NAXA, DSM Disagree on Quality of Synthetic Astaxanthin

<p>The Natural Algae Astaxanthin Association (NAXA) accused DSM&#8217;s AstaSana&#174; of being an inferior form of astaxanthin. DSM countered by saying NAXA's approach to evaluating its product is inadequate.</p>

KAILUA-KONA, Hawaii—The Natural Algae Astaxanthin Association (NAXA) accused DSM’s AstaSana® of being an inferior form of astaxanthin. DSM countered by saying NAXA's approach to evaluating its product is inadequate.

 AstaSana is a synthetic astaxanthin, but DSM’s said it is chemically equivalent to naturally occurring astaxanthin.

NAXA said antioxidant testing results showed AstaSana has an inferior antioxidant potential than natural astaxanthin from Haematococcus microalgae.  Natural astaxanthin was from nine times more active against peroxyl radicals to more than 100 times more active against singlet oxygen, according to the association.

NAXA said this is the second study conducted on natural vs. synthetic astaxanthin. In December 2013, researchers from Cyanotech (an astaxanthin supplier) and University of Houston found natural astaxanthin from Haematococcus pluvialis microalgae was more than 50 times stronger than synthetic astaxanthin in singlet oxygen quenching and approximately 20 times stronger in free radical elimination (Nutrafoods. 2013 Dec;12(4):145-152).

"We believe that the approach taken by NAXA is inadequate and inappropriate to evaluate, study and compare the biological function of ingredients for humans," DSM said in a statement. "Drawing conclusions  from in-vitro tests of antioxidant activity to biological functions is not an accepted scientific approach. In-vitro antioxidant testing, is a non-physiological test and thus not reflecting a human situation nor can you extrapolate to health benefits in humans."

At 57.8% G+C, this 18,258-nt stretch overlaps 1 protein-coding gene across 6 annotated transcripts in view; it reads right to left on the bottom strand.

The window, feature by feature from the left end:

Comparing natural and synthetic astaxanthin, Dr. Robert Corish, a member of NAXA said, “Plain and simple, the two products are completely different—not only in antioxidant potential, but the molecules are also different in three crucial ways.  It’s only logical that these products will perform differently in antioxidant testing because they’re inherently different molecules.  And while all the human clinical research showing a wide variety of health benefits has been performed exclusively on natural astaxanthin from algae, we still don’t know how artificial astaxanthin will react in our bodies long term." 

Dr. Corish also questioned the safety and regulatory status of DSM's AstaSana, saying, "There has not been one published safety study on direct human consumption of this synthesized molecule, and it hasn’t gone through the FDA’s NDI (new dietary ingredient) process."

However, DSM said its safety studies are based on synthetic astaxanthin and have been used for the approval of the safety in the food chain with numerous authorities in the world, including FDA and EFSA. "As far as we know," DSM said in a statement, "these safety studies  have facilitated the commercialization of most if not all of the astaxanthin, including fermentation sources."

NAXA was formed in January 2014 by three natural algae astaxanthin manufacturers—Fuji Chemical Industry Co Ltd., Algatechnologies Ltd. and Cyanotech Corporation—with the goal of educating the public and industry on the differences between astaxanthin sources.

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